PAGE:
Subject(s)
COVID-19 , Neurosurgery , Humans , Neurosurgery/education , Pandemics
8.
World Neurosurg ; 157: e198-e206, 2022 01.
Article in English | MEDLINE | ID: covidwho-1458616

ABSTRACT

BACKGROUND: During the COVID-19 pandemic, disruption of surgical hands-on training has hampered the skills acquisition by budding neurosurgeons. Online and virtual classrooms have not been able to substitute the hands-on experience and learning via direct interaction with senior colleagues. To overcome these challenges, we organized a hybrid workshop where simulation-based learning modules, and direct and virtual interaction with surgeons during live surgeries or didactic lectures were utilized to help delegates in understanding the nuances of neurosurgery. METHODS: A 3-day hybrid workshop was held in March 2021, which was attended by 133 delegates. A structured questionnaire was utilized to record their feedback. RESULTS: An overwhelming majority of the respondents (94.1%, n = 64) found hybrid conferences to be better than an online conference. Most of the respondents (88.3%, n = 60) rated the utility of direct face-to-face interaction to be more satisfying as compared with online interaction with faculty during a webinar. Again, many the respondents (86.8%, n = 59) believed that similar hybrid events will be the new normal given the current situation of COVID-19 pandemic. A large majority (88.2%, n = 60) of the respondents reported that they will prefer a hybrid event over an online conference. CONCLUSIONS: In this era of the COVID-19 pandemic, "hybrid" microneurosurgery workshops offer unique opportunities to enhance surgical skills acquisition by hands-on simulation-based learning and observing live surgical demonstrations, apart from 2-way interactions with experts under one roof. This may be a stepping stone for what lies ahead in the future of neurosurgical training.


Subject(s)
COVID-19 , Education, Distance/methods , Education, Medical, Graduate/methods , Neurosurgery/education , Humans , Neurosurgical Procedures/education , SARS-CoV-2
9.
Clin Neurol Neurosurg ; 210: 106958, 2021 11.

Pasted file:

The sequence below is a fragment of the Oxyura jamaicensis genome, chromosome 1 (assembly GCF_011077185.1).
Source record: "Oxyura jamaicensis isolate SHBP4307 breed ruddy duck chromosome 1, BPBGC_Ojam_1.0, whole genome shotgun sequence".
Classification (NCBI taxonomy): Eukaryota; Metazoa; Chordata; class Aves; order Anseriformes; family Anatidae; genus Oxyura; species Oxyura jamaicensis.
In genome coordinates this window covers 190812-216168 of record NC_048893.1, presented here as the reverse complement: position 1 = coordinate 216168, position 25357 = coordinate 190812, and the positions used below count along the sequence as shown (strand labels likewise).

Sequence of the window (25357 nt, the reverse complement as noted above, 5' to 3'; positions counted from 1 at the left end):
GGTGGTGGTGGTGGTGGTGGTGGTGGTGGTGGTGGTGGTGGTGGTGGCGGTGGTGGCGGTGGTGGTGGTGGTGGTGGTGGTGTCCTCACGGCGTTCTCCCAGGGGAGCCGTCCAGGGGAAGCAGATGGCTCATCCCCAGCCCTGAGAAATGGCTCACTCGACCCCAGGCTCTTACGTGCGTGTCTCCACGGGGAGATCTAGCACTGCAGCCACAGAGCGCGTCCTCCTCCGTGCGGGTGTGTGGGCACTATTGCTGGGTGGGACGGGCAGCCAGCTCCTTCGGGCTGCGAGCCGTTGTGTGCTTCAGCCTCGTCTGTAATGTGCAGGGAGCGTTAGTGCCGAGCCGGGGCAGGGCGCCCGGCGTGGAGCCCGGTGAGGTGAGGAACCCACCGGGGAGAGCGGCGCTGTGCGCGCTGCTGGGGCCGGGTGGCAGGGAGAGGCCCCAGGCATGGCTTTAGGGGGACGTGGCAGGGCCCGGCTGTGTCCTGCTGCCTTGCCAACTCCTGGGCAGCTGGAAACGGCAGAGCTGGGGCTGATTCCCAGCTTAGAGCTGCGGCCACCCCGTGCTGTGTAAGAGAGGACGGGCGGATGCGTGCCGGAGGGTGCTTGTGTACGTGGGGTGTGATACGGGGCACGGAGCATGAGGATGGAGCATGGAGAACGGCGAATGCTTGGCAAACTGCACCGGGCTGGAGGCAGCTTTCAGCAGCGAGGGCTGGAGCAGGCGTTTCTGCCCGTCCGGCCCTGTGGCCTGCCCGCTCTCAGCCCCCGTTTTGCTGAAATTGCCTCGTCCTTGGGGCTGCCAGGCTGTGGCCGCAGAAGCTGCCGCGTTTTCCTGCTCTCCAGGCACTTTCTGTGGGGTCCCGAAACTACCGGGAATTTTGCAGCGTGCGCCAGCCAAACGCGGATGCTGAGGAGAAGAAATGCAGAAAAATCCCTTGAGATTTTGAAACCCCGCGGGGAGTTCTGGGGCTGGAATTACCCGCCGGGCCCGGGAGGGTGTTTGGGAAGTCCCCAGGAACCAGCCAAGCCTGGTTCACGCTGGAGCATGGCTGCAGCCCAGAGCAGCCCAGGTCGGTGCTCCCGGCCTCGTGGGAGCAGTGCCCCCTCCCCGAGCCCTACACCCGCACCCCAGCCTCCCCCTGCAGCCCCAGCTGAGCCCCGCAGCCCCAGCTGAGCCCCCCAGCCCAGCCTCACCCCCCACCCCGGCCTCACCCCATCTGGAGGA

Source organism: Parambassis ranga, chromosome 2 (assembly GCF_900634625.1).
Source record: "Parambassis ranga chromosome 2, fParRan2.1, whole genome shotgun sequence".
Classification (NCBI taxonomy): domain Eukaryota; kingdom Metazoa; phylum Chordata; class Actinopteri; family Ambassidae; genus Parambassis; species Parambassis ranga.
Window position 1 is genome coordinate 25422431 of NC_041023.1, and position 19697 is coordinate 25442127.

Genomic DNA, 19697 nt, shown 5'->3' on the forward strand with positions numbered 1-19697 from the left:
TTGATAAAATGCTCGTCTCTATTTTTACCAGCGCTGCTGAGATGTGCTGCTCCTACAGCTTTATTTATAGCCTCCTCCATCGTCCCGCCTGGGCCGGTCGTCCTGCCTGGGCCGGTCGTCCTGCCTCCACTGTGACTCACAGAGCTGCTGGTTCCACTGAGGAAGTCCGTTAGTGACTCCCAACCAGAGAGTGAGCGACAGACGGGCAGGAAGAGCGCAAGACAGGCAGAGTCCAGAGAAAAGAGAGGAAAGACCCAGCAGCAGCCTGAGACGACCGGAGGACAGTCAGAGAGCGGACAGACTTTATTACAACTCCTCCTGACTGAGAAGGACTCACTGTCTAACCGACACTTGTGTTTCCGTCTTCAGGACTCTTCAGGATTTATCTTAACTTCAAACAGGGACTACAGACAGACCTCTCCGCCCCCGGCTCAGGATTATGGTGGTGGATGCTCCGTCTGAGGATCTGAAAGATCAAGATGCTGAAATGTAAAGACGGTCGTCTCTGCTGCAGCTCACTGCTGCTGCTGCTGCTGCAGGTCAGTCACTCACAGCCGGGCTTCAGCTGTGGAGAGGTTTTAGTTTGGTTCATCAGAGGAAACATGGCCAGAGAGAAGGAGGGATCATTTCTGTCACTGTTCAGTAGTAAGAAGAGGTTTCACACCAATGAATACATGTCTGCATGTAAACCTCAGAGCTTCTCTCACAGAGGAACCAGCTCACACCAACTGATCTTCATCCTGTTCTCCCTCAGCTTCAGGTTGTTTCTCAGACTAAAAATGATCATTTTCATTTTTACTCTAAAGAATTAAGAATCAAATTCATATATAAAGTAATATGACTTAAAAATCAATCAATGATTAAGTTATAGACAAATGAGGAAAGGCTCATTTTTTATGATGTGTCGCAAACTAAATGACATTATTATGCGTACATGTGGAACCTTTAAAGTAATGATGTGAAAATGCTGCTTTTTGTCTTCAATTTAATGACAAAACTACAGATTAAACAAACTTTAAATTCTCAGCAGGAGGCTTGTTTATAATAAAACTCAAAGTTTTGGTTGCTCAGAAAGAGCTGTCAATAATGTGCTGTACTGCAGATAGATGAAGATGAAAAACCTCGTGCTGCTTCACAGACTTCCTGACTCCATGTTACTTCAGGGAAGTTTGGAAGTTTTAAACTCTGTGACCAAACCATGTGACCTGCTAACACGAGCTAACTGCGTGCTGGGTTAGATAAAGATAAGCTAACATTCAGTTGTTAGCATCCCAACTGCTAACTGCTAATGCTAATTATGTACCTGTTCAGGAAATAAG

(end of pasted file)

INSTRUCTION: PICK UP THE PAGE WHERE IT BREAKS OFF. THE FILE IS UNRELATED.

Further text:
Article in English | MEDLINE | ID: covidwho-1439944

ABSTRACT

OBJECTIVE: The novel Coronavirus Disease 2019 (COVID-19) pandemic has posed unprecedented new stressors to medical student education. This national survey investigated the prevalence of burnout in U.S. medical students interested in pursuing neurosurgical residency during the COVID-19 pandemic. METHODS: A 24-question survey was sent to all American Association of Neurological Surgeons (AANS) medical student chapter members. The abbreviated Maslach Burnout Inventory (aMBI) was used to measure the following burnout metrics: emotional exhaustion, depersonalization, and personal accomplishment. Bivariate analyses were conducted and multivariate analyses were performed using a logistic regression models. RESULTS: 254 medical students were included (response rate of 14.5%). The majority were male (55.1%), White (66.1%), and between their 2nd and 3rd years in medical school (62.6%). Burnout was identified in 38 (15.0%) respondents, a rate lower than reported in the pre-COVID era. In multivariate analysis, burnout was significantly associated with choosing not to pursue, or feeling uncertain about pursuing, a medical career again if given the choice (OR = 3.40, p = 0.0075), having second thoughts about choosing to pursue neurosurgery (OR = 3.47, p = 0.0025), attending a medical program in the Northeast compared to the Southeast (OR = 0.32, p = 0.027) or Southwest U.S. (OR = 0.30, p = 0.046), and indicating that one's future clinical performance will have worsened due to COVID-19 (OR = 2.71, p = 0.025). CONCLUSIONS: Our study demonstrates relatively low rates of burnout among U.S. medical students interested in pursuing neurosurgery during the COVID-19 pandemic. Our findings also demonstrate multiple factors may aid in early identification of burnout, highlighting potential opportunities for intervention.